There are many ways that one can learn to recognize and utilize the gap between stimulus and response. A daily meditation practice is perhaps the best one of them. It doesn’t have to be an elaborate or complicated process, but it does have to be a consistent one practiced a few moments each day. Practicing of the sacred pause can become a meditation practice in and of itself. There is a simple awareness of breath meditation that I teach to many of my clients that they find highly effective which I am sharing here: http://mindbodycoach.org/breathing-101-improving-lifes-basic-activity/ and here: https://www.youtube.com/watch?v=iypetAkg_pY
The daily meditation practice is an acquired skill, but if done briefly a few times each day one can recognize its potential. Utilizing meditation in order to identify the sacred pause is an acquired skill, but its benefits can be recognized immediately if accompanied by correct breathing. One of my clients, who has been practicing this skill daily, recently said to me, “It’s almost like time slows down. I have more time to make decisions. It seems like a long time that I pause, but it’s really not. It’s not even three seconds. I think it through and make a better decision.”
Start utilizing this brief moment in your life immediately. Try to identify this sacred pause when you are enjoying yourself in an activity that you love, doing something that is stressful, absorbed in something-anything that you find yourself getting caught up in. STOP, BREATHE, and NOTICE what you are experiencing in a non-judgmental way. Savor the feeling for a few moments, becoming aware of what is going on and how you are physically and emotionally experiencing that space in time. If it’s something noncritical or enjoyable, go back to it when you are ready. If it is something that is stressful or more crucial to your life, take a little more time in that sacred space. Over time you will develop a rational detachment which will allow you to enjoy some things more and allow you to make better decisions with others. In either case, time will appear to be a little bit slower, giving you a greater capacity to act in a way that you will be more comfortable with.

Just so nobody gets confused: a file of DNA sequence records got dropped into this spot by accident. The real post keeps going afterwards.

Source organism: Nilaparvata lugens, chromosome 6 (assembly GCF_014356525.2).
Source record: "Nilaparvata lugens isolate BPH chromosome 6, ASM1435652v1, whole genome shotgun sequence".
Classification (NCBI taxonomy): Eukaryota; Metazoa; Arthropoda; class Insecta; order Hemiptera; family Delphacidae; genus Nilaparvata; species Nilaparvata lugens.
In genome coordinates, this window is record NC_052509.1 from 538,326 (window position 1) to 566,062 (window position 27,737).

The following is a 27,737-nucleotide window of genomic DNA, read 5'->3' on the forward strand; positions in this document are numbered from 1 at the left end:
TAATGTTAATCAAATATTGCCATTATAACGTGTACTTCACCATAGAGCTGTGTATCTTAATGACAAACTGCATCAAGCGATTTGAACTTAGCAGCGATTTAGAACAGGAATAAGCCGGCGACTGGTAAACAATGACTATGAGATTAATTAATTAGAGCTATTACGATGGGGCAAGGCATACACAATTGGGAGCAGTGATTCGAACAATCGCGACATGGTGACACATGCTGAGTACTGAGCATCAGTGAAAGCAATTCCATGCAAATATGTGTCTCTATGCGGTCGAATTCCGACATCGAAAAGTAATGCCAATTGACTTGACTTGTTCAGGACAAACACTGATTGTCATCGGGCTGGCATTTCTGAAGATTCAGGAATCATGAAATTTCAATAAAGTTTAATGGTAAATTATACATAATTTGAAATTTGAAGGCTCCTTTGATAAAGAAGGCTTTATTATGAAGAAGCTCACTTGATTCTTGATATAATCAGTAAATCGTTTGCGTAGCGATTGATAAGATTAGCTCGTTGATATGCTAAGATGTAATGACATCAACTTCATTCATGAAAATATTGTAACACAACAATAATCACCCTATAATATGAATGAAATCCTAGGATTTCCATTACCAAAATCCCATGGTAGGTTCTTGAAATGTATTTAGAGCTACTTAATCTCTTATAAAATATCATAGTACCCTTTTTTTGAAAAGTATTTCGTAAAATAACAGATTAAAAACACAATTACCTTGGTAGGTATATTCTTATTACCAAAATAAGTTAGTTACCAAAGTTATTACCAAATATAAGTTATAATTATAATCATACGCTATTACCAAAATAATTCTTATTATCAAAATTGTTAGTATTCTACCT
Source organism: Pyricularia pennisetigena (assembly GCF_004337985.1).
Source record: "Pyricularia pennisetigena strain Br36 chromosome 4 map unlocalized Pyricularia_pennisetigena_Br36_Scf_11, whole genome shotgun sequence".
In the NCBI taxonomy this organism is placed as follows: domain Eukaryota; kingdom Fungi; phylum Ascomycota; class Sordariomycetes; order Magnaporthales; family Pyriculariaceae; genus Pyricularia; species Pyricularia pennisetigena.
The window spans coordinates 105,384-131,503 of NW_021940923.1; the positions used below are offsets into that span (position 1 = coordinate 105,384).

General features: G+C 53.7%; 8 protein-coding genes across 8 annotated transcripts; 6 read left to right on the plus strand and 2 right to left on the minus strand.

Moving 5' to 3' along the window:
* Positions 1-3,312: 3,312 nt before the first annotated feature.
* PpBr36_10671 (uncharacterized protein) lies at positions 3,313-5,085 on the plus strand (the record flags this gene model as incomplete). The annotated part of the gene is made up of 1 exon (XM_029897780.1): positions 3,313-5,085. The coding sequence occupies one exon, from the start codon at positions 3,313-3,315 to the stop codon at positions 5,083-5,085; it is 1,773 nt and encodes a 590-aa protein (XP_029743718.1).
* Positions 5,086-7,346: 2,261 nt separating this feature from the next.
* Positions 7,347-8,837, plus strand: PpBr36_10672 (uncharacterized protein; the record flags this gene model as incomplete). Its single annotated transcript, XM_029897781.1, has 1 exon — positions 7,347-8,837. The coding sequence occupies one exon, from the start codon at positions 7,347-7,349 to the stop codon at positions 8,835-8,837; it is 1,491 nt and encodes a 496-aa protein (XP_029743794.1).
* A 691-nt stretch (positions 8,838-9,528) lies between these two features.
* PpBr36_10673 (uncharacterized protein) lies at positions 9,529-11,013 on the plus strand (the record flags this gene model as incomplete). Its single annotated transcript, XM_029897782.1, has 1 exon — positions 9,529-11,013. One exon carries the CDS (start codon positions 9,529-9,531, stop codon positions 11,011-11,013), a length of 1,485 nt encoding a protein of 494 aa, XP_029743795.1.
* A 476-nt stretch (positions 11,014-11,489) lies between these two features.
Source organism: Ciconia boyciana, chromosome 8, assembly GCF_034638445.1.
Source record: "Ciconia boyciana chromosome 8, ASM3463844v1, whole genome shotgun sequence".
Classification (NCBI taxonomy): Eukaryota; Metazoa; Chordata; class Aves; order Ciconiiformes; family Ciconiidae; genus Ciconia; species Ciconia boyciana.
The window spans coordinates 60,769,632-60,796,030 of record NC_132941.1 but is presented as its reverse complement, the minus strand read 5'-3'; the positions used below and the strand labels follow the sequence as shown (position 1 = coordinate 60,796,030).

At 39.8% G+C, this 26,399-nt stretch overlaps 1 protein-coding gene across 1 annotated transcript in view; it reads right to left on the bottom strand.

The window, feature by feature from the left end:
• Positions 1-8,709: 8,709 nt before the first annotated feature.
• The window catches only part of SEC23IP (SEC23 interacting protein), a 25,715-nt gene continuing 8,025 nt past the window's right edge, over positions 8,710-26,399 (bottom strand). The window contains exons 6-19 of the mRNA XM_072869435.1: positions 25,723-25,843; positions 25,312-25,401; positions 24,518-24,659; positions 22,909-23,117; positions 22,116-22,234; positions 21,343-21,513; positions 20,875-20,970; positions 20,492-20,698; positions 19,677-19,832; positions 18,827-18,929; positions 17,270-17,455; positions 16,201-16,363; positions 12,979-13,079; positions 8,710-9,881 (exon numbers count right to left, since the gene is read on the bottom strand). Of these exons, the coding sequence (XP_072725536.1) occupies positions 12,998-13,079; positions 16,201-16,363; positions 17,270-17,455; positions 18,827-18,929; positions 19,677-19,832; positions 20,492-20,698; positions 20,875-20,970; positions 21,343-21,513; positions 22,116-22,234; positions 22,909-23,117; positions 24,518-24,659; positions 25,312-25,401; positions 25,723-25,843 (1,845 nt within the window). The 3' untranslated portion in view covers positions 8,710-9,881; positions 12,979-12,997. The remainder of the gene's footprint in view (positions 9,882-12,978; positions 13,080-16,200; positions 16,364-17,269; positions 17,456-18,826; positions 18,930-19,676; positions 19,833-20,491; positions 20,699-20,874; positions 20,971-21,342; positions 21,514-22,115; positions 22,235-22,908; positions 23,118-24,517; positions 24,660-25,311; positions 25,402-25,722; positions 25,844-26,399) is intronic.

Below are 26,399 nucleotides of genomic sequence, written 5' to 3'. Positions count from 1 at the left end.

Start learning to recognize this sacred space between stimulus and response. Learn to utilize the sacred pause and learn to recognize what is really going on, as opposed to what you think is going, on or perhaps that which you are not even noticing. Increased awareness, and decreased stress can only be a good thing.
“LSD stands out for learning to slow down.”- Santosh Kalwar